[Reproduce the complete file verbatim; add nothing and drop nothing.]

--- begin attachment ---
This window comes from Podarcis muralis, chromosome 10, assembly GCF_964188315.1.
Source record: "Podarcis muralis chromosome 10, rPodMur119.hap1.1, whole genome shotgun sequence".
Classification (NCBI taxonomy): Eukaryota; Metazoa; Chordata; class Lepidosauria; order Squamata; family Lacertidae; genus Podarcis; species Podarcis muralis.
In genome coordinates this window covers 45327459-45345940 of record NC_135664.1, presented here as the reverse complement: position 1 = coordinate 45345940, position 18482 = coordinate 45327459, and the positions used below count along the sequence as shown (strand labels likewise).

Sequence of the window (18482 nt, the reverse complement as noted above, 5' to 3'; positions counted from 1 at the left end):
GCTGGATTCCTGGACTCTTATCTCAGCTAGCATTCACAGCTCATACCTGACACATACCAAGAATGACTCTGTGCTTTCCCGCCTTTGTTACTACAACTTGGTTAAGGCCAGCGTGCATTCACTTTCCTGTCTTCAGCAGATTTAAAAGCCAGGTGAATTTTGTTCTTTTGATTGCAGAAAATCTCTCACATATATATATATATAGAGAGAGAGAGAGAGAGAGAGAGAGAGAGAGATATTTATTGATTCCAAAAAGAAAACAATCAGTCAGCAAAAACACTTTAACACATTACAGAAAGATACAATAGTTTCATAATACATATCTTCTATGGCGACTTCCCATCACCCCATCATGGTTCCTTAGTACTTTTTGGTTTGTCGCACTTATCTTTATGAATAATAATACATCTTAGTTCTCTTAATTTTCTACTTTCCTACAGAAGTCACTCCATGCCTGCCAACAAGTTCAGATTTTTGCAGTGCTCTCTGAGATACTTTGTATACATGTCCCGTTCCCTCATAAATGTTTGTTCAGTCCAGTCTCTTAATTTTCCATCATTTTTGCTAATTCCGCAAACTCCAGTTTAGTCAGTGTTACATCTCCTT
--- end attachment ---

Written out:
This window comes from Podarcis muralis, chromosome 10, assembly GCF_964188315.1.
Source record: "Podarcis muralis chromosome 10, rPodMur119.hap1.1, whole genome shotgun sequence".
Classification (NCBI taxonomy): Eukaryota; Metazoa; Chordata; class Lepidosauria; order Squamata; family Lacertidae; genus Podarcis; species Podarcis muralis.
In genome coordinates this window covers 45327459-45345940 of record NC_135664.1, presented here as the reverse complement: position 1 = coordinate 45345940, position 18482 = coordinate 45327459, and the positions used below count along the sequence as shown (strand labels likewise).

Sequence of the window (18482 nt, the reverse complement as noted above, 5' to 3'; positions counted from 1 at the left end):
GCTGGATTCCTGGACTCTTATCTCAGCTAGCATTCACAGCTCATACCTGACACATACCAAGAATGACTCTGTGCTTTCCCGCCTTTGTTACTACAACTTGGTTAAGGCCAGCGTGCATTCACTTTCCTGTCTTCAGCAGATTTAAAAGCCAGGTGAATTTTGTTCTTTTGATTGCAGAAAATCTCTCACATATATATATATATAGAGAGAGAGAGAGAGAGAGAGAGAGAGAGAGATATTTATTGATTCCAAAAAGAAAACAATCAGTCAGCAAAAACACTTTAACACATTACAGAAAGATACAATAGTTTCATAATACATATCTTCTATGGCGACTTCCCATCACCCCATCATGGTTCCTTAGTACTTTTTGGTTTGTCGCACTTATCTTTATGAATAATAATACATCTTAGTTCTCTTAATTTTCTACTTTCCTACAGAAGTCACTCCATGCCTGCCAACAAGTTCAGATTTTTGCAGTGCTCTCTGAGATACTTTGTATACATGTCCCGTTCCCTCATAAATGTTTGTTCAGTCCAGTCTCTTAATTTTCCATCATTTTTGCTAATTCCGCAAACTCCAGTTTAGTCAGTGTTACATCTCCTT